After a couple of days in the capital, we soon realised that to lazily enjoy Vietnamese coffee – hot or cold – is the ultimate thing to do in Hanoi.
How is Vietnamese Drip Coffee Made?
To make the chocolatey coffee, the locals use a Vietnamese coffee filter called a Phin, which sits at the top of a cup. Clear glass is often used for visual effect.
The filter chamber is filled with coffee and a very thin filter press is used to weight the coffee grounds down. The cap is placed at the top of the filter which also has another useful purpose.
It takes a while for the Vietnamese coffee to drip through the filter, especially if it’s made properly. The thick chocolatey drink wiggles it’s way very slowly to the cup, be patient – it will be worth it.
What do you do with the whole filter once the coffee is in your cup? Where do you put it? It’s still a little bit wet underneath and can stain the surface…
This is where the lid comes in. You place the filter onto the upturned lid so that the remaining moisture doesn’t seep onto the table or cloth.
In some, more local Vietnamese coffee shops, you will be served a coffee that has been brewed for you already and you don’t get to play around with the filter.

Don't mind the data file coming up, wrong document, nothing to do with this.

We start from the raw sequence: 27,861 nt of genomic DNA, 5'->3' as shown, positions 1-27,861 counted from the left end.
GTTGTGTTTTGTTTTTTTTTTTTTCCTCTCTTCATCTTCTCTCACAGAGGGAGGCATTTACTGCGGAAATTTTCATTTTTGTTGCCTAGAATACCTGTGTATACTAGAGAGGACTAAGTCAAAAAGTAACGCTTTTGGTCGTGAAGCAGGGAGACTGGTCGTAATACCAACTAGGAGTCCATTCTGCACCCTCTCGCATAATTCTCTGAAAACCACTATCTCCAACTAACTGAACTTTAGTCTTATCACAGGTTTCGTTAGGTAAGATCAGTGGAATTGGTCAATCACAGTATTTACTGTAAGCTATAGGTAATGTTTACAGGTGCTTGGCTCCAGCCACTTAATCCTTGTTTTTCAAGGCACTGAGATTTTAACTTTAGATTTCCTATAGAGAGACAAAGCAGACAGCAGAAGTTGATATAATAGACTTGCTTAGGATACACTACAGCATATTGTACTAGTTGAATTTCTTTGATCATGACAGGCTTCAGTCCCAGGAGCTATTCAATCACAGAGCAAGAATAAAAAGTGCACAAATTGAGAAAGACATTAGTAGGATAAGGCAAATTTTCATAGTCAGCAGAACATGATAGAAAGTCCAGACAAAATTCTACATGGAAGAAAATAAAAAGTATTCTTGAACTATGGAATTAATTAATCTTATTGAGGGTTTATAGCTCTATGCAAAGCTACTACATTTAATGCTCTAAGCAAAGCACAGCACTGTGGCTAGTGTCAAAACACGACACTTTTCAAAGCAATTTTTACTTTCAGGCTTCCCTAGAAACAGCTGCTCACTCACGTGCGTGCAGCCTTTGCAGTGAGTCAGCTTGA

Making Vietnamese Coffee at Home
Can you brew Vietnamese drip coffee at home? Sure you can. You can buy the Phin (Vietnamese coffee filter) on every corner in Hanoi, also in Vietnamese coffee shops in touristy areas. The price varies from 10,000 VND for a tiny filter to 30,000 VND for a larger one.
Once you have the Vietnamese coffee maker, you will need good quality Vietnamese coffee beans so you can enjoy the full experience.
If you are looking to buy Vietnamese coffee beans online, we recommend Vietnamese coffee brand Trung Nguen.
So now you have your Vietnamese coffee filter and Vietnamese coffee beans, right? Great, now you can start making tasty Vietnamese coffee at home! To learn how to make the perfect coffee at home, have a look at this friendly, step-by-step tutorial on Trung Nguen website. It’s really helpful.